Everybody knows that names are a big deal, especially when it comes to your brand. Cognitive science tells us that in that split second when we encounter a human face--prior to any conscious reflection, and despite our best efforts--we've already passed judgment. And that's exactly how it is when connected consumers encounter the name of your brand.

The name of your business is the face of your brand

The moment a connected consumer sees the name of your business or hears the name of your brand, they've already decided (or reaffirmed) who it is, what it does, and whether it's worthy of their trust. Whether you're a household name with long-standing associations (Apple, Accenture, Google, Procter & Gamble) or a startup whose name many people have never heard (Nectar Sleep, Yellowbrick Data, Pivot Bio, or Paladin), a name can make or break your brand.  

When I started my company 10 years ago and prepared to launch online, I worked hard to come up with a name that evoked the combination of effortless mastery, on-point execution, and marketing "nirvana"  I knew I could deliver, and Zen Marketing (and later, Zen Media) was born.

Your website is the face of your brand online

The challenge

Ten years ago, you could often get the exact domain name you wanted. When I decided on Zen Marketing, and later Zen Media, I didn't have the experience that many businesses have today: of going to register my domain name and finding it had already been taken. When this happens, it can be a real problem for your business, because you're either forced to sacrifice the name you know is right for your brand altogether, or settle for something "close enough" that makes it difficult to set your brand apart from similarly named competitors.

New TLDs (top-level domains--the technical term for domain endings, such as .com, .net, or .org) have helped to overcome these challenges (say that ZenMedia.com was taken, I could have gone with ZenMedia.net), but they fail to solve a fundamental problem that businesses commonly encounter when choosing their domain name: a meaningful ending to their web address.

Some TLDs like .agency, .shop, .app, and .store have meaning to them, and perhaps will help connected consumers identify the purpose or essence of your business. But most TLDs create a disconnect between the brand and its online presence -- its website -- which creates confusion. Even if you score a perfect match with your brand name, most TLDs don't give connected consumers any indication that your brand is a bona fide business.  

The solution: How to show the world you mean business online

Now brands can get a TLD that immediately cues connected customers they're heading straight to a business website. Brands are no longer settling. Instead, they're cashing in on the increased business traffic that comes with business-optimized TLDs like .shop, .design, .finance, .fashion, and most recently, .inc.

The latest premium TLD is .inc, with its three characters being identical to the abbreviation of incorporated. In other words, .inc quite literally means "business." This new business-optimized TLD is meaningful for all businesses, so it's no surprise that more than 20 percent of the Fortune U.S. 100 companies and Forbes 100 "World's Most Valuable Brands" have already purchased .inc domains, and celebrities like Beyonce and Taylor Swift have joined the movement as well.

With registrations in more than 20 countries, the adoption of .inc may signal the mass exodus of brands, large and small alike, from .com addresses to premium TLDs. This proves that businesses are seeing--and seeking--the benefit of setting themselves apart from the .com crowd.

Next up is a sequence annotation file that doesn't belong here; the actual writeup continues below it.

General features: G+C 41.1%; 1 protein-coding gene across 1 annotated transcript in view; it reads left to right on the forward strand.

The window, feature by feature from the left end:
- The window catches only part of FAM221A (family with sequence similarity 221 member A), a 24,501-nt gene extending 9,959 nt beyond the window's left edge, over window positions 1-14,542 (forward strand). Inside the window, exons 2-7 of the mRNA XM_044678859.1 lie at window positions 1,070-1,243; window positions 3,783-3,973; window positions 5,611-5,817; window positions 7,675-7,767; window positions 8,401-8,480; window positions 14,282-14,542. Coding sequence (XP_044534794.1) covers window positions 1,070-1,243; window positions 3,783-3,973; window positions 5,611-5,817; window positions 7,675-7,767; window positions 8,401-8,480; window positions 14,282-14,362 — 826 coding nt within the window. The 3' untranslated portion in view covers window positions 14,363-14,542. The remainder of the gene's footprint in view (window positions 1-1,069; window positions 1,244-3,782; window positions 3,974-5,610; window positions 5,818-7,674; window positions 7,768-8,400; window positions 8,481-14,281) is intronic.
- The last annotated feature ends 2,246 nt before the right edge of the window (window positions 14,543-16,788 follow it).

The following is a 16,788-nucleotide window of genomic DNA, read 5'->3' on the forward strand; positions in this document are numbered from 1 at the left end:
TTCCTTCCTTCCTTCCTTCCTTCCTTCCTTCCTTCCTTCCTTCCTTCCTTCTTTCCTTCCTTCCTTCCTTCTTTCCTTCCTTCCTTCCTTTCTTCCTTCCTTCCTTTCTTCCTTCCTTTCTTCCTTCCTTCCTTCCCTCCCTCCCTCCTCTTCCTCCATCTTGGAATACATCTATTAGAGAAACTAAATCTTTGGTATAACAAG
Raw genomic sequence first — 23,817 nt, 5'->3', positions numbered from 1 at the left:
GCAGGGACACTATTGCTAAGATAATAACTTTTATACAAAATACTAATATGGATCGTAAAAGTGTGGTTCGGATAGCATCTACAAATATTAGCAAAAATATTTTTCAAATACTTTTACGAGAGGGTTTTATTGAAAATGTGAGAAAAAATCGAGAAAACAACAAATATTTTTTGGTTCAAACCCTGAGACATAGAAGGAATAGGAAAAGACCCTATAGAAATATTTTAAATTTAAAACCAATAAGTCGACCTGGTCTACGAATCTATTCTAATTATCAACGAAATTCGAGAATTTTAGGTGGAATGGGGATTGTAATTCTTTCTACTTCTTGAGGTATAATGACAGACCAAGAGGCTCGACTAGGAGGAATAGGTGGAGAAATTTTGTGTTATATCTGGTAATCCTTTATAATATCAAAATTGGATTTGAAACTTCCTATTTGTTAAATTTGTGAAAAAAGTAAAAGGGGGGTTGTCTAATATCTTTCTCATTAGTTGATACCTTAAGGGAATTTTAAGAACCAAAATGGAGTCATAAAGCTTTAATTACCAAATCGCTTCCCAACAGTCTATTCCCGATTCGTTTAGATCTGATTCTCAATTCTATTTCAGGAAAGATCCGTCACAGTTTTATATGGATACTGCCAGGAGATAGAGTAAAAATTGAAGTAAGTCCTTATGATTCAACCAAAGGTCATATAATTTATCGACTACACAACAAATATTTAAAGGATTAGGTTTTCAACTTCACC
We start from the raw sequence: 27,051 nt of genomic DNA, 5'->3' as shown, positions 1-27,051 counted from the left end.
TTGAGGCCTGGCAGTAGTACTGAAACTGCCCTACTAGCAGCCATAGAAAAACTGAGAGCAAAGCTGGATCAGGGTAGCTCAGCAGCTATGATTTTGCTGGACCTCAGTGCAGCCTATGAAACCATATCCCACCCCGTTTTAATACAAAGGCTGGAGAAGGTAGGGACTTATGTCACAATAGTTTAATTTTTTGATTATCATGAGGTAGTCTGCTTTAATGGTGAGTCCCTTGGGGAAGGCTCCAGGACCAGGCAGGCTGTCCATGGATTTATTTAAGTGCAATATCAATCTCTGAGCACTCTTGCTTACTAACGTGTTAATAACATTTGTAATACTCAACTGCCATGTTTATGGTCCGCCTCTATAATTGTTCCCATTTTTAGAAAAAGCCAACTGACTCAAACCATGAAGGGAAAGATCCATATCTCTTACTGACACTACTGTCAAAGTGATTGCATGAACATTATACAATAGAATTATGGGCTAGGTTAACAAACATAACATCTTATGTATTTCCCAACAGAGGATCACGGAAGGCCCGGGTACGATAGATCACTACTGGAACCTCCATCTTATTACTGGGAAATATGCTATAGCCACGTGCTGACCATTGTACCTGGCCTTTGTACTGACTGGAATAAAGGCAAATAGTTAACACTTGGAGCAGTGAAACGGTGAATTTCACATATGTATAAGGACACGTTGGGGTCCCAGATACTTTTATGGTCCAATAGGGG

And it's not just big businesses and big names that are catching the TLD wave. Today, any company can get the domain ending that means "business."

Businesses can have it both ways

Businesses large and small have all kinds of options with premium TLDs. They can use a premium TLD either as a replacement for their current domain or simply as a complement or supplement to it.

For instance, many brands are using .inc to differentiate their parent company from their subsidiaries, or their consumer offerings from their investor relations. Explains Paul Hughes, chief business development officer at Freshii, "We are using Freshii.inc for our investor relations page because .inc means business and this is where our corporate content lives online. We can see this becoming the trend for many more public companies moving forward."

The benefits: Premium TLDs come with premium perks

Brands rightly see the adoption of business-optimized TLDs as a strategic investment and can expect to receive premium perks for these services. These perks are especially valuable to smaller businesses and include benefit packages that go well beyond the increased web traffic, market differentiation, prestige, and other competitive advantages a business-optimized TLD provides.

Members of the .inc domain can expect to receive a virtual toolkit that includes more than $2,500 in free member benefits from industry-leading brands like WeWork, Square, Intuit, Google Ads, Delta Air Lines, and more. Participating retailers, such as GoDaddy and Name.com, are also including their own free .inc benefits like Microsoft Office 365 and Google G Suite for their respective customers.

Premium TLDs simply make sense

The most successful brands have known all along that names matter, and with the rise of business-optimized TLDs, they're increasingly saying "Goodbye, .com, hello .inc." If you ask me, it's an introduction that's been long overdue.   

Published on: May 7, 2019
The opinions expressed here by Inc.com columnists are their own, not those of Inc.com.